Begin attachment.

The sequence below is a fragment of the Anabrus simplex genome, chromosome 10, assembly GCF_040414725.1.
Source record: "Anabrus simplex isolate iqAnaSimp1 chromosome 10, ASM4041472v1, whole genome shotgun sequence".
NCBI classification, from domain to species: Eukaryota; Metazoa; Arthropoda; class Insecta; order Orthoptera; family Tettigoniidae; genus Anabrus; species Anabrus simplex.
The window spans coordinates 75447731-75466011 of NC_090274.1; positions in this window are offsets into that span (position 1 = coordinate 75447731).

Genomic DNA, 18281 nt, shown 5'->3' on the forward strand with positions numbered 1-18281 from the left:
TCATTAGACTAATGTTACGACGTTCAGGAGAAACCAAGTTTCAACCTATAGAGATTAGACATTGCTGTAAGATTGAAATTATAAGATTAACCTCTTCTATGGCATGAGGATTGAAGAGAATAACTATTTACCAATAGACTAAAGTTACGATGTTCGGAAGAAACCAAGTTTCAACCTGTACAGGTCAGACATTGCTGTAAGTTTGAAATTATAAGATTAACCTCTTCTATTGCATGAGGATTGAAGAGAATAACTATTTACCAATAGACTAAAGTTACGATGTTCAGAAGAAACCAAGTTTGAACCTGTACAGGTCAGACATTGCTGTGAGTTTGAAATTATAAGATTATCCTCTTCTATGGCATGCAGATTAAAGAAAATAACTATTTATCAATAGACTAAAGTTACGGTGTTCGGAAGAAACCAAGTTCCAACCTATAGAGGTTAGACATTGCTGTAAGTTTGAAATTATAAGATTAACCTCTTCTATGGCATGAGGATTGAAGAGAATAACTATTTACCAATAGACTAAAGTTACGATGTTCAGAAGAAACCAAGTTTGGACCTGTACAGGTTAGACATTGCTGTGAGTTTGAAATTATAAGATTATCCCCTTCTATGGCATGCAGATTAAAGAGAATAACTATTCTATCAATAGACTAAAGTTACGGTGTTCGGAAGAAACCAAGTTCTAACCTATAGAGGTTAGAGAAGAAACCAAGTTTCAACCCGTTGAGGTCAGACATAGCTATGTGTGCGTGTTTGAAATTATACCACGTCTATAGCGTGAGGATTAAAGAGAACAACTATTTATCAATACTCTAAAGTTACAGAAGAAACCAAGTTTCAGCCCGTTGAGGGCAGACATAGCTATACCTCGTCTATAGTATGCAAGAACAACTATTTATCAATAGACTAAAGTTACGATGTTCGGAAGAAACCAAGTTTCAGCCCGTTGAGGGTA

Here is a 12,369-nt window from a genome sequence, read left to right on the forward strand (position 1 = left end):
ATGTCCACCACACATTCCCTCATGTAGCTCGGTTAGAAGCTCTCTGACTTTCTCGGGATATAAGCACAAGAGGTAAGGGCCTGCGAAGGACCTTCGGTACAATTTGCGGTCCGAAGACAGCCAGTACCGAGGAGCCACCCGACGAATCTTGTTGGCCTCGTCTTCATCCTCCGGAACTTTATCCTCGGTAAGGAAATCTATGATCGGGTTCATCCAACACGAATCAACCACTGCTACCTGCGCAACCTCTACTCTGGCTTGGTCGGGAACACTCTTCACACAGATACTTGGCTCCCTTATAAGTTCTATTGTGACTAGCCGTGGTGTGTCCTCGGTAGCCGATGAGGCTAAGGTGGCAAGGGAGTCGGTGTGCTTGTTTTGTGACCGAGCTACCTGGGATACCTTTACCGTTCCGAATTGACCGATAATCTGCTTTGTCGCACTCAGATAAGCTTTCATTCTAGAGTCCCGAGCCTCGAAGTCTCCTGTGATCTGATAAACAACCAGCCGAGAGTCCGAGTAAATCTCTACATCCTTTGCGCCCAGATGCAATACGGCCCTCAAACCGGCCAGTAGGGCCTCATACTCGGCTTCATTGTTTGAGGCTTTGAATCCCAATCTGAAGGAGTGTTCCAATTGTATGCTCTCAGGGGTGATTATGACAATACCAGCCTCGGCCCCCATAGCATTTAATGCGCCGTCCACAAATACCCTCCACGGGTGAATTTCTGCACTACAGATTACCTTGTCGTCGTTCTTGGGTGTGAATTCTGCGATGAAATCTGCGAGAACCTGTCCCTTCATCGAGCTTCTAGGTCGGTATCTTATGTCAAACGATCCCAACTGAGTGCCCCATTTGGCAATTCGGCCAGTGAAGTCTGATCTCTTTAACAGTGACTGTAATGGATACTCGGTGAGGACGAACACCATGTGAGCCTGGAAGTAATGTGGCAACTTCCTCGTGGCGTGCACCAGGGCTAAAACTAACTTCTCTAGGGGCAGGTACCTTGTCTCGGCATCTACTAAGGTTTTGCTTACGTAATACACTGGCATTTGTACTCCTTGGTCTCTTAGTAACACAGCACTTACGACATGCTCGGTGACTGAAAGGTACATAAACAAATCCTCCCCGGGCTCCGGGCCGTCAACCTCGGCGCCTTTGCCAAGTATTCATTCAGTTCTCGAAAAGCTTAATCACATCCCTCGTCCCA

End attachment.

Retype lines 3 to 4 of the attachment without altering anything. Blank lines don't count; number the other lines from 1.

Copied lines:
NCBI classification, from domain to species: Eukaryota; Metazoa; Arthropoda; class Insecta; order Orthoptera; family Tettigoniidae; genus Anabrus; species Anabrus simplex.
The window spans coordinates 75447731-75466011 of NC_090274.1; positions in this window are offsets into that span (position 1 = coordinate 75447731).